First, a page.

1 BIG THING: Warren's Test
Sen. Elizabeth Warren (D-Massachusetts) took a DNA test to prove her claim of having Native American ancestry. Unfortunately, the procedure was not reliable. Cherokee Nation Secretary of State Chuck Hoskin Jr. said, "Current DNA tests do not even distinguish whether a person's ancestors were indigenous to North or South America." He added that what Warren did "dishonors legitimate tribal governments and citizens, whose ancestors are well documented, and whose heritage is proven."
2 Biden's Take
Amid all the talk among Democrats about impeaching U.S. President Donald Trump, former Vice President Joe Biden begs to differ. In a CBS This Morning interview, Biden said that Democrats should not start impeachment moves if if they win back the House of Representatives in the midterms. He said, "I don't think there's a basis for doing that right now." Biden added that it’s best if they wait for special counsel Robert Mueller to wrap up his investigation.
3 Canada's High
The country just decided to legalize recreational marijuana. With this, Canada earns the distinction of being the first country in the Group of Seven — which includes leading industrial nations France, Germany, Italy, the UK, and the US — to fully legalize marijuana. People are reminded that it's still illegal to travel across international borders with weed.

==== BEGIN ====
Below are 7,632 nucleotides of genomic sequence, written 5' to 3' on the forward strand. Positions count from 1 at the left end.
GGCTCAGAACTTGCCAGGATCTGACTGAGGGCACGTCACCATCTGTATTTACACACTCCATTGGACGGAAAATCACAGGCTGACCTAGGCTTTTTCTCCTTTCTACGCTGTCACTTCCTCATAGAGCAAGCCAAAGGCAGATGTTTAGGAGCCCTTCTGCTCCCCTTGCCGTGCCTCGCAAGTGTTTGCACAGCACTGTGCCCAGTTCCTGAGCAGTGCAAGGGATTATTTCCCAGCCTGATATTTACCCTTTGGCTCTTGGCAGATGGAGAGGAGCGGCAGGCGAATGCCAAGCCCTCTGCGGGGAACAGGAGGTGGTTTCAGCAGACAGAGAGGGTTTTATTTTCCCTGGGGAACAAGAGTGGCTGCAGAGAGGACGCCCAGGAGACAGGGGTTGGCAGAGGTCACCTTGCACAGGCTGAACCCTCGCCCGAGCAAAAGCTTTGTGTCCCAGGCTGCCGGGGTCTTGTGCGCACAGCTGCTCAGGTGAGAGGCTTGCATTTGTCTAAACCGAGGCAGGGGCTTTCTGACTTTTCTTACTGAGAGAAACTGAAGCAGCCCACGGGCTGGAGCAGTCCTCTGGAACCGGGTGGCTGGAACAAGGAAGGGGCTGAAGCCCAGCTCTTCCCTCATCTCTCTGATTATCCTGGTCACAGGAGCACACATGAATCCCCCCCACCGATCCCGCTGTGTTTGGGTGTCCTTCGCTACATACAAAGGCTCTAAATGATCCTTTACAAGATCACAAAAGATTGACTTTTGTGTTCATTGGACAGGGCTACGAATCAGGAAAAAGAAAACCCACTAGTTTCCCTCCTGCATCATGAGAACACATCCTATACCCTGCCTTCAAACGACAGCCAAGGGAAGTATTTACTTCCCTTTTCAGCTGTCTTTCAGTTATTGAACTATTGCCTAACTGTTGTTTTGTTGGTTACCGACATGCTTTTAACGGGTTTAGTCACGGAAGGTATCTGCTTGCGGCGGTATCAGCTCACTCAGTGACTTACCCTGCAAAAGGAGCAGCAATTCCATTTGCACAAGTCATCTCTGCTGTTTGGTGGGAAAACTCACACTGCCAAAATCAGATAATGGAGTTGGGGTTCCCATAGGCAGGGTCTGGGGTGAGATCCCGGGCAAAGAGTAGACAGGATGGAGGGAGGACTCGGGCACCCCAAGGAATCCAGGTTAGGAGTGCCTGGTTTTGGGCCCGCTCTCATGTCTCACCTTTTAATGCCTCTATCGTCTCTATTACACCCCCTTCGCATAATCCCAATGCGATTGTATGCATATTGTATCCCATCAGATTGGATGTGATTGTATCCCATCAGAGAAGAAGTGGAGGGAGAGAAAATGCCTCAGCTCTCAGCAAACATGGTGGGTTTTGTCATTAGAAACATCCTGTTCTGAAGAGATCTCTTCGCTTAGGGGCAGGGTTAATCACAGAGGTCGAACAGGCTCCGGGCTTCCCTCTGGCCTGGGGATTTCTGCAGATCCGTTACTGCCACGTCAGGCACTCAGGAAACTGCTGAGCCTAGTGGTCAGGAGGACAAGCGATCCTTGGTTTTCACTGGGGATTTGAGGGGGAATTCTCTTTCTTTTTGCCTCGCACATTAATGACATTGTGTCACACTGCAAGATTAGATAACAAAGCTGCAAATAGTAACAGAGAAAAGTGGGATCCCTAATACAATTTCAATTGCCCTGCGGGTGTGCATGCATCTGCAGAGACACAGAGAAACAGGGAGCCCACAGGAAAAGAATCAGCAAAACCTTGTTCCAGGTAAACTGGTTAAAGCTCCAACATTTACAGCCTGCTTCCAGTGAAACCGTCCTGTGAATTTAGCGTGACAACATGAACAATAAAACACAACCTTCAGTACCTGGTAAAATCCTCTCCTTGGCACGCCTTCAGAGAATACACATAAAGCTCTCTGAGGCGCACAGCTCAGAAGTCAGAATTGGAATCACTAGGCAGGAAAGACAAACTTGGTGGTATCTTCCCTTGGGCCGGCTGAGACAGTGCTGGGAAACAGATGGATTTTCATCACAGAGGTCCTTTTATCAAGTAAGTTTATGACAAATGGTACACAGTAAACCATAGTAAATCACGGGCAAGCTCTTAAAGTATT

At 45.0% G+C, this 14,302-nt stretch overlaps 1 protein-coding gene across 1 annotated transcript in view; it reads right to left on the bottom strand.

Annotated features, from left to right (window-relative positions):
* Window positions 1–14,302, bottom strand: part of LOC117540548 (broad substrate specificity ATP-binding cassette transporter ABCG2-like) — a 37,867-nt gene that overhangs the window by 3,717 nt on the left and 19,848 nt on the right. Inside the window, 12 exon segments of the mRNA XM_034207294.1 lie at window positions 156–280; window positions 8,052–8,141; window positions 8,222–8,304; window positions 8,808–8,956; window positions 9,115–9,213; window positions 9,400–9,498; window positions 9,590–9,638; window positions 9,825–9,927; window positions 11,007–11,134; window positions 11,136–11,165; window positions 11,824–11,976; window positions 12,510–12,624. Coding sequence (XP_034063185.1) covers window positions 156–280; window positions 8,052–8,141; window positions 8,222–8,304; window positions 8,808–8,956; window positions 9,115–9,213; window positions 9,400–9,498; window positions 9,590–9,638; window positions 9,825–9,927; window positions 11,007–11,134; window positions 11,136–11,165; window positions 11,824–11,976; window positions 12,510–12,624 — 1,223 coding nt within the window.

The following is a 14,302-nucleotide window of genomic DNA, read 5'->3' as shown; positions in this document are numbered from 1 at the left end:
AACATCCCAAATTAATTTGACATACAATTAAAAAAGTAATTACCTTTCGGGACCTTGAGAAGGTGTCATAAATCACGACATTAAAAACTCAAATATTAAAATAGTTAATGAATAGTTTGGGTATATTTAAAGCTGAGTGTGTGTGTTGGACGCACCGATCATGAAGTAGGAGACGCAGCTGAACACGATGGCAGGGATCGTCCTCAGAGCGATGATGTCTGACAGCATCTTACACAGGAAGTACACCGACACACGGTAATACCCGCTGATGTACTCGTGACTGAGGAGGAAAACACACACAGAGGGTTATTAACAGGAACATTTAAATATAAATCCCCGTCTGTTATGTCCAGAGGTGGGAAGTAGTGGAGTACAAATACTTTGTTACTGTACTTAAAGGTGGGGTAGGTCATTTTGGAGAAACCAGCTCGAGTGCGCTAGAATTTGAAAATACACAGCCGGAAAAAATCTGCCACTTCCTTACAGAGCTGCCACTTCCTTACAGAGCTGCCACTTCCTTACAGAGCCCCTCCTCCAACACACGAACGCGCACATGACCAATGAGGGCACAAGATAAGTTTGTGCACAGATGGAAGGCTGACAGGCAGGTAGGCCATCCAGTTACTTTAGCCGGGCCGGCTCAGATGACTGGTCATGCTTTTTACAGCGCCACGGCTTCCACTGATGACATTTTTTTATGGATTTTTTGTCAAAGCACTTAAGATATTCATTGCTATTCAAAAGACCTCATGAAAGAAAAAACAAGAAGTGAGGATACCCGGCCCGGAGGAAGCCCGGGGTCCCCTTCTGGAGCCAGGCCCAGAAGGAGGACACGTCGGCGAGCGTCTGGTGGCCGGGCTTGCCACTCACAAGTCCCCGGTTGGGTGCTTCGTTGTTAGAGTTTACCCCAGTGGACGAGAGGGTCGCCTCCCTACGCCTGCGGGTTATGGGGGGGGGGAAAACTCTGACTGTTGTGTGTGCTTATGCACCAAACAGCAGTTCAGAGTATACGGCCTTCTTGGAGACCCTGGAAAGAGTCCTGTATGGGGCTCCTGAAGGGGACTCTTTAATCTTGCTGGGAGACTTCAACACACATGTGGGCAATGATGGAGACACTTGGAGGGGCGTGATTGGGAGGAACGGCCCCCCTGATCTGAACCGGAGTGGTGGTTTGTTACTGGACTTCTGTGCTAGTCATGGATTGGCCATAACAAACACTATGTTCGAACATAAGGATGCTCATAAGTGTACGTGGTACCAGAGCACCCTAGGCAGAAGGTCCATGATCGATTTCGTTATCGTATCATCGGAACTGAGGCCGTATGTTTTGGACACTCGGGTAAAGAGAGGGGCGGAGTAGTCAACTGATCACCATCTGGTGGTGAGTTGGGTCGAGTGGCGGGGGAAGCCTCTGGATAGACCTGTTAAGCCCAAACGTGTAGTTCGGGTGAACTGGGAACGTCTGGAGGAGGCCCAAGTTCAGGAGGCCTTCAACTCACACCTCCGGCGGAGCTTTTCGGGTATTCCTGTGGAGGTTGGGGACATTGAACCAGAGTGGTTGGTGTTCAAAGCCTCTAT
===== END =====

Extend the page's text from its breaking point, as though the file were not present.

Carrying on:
4 Mob Mentality
Democrats have been accused of "mob rule" tactics — what with some of their members turning hostile against Republicans. One case involves University of Mississippi assistant professor James Thomas, who wrote this incendiary tweet: "Don’t just interrupt a senator's meal, y'all. Put your whole damn fingers in their salads." He then added: "They don't deserve your civility." The school has condemned Thomas' actions.
5 FLOTUS Flies Again
On Wednesday morning, October 17, First Lady Melania Trump's plane was forced to return to Joint Base Andrews due to a "mechanical issue." Apparently, smoke filled the C-32A aircraft right after takeoff. It turned out to be a “minor mechanical issue.” After a brief stop, the First Lady once again boarded another plane to head to the Thomas Jefferson University Hospital in Philadelphia, where she met with families affected by neonatal abstinence syndrome.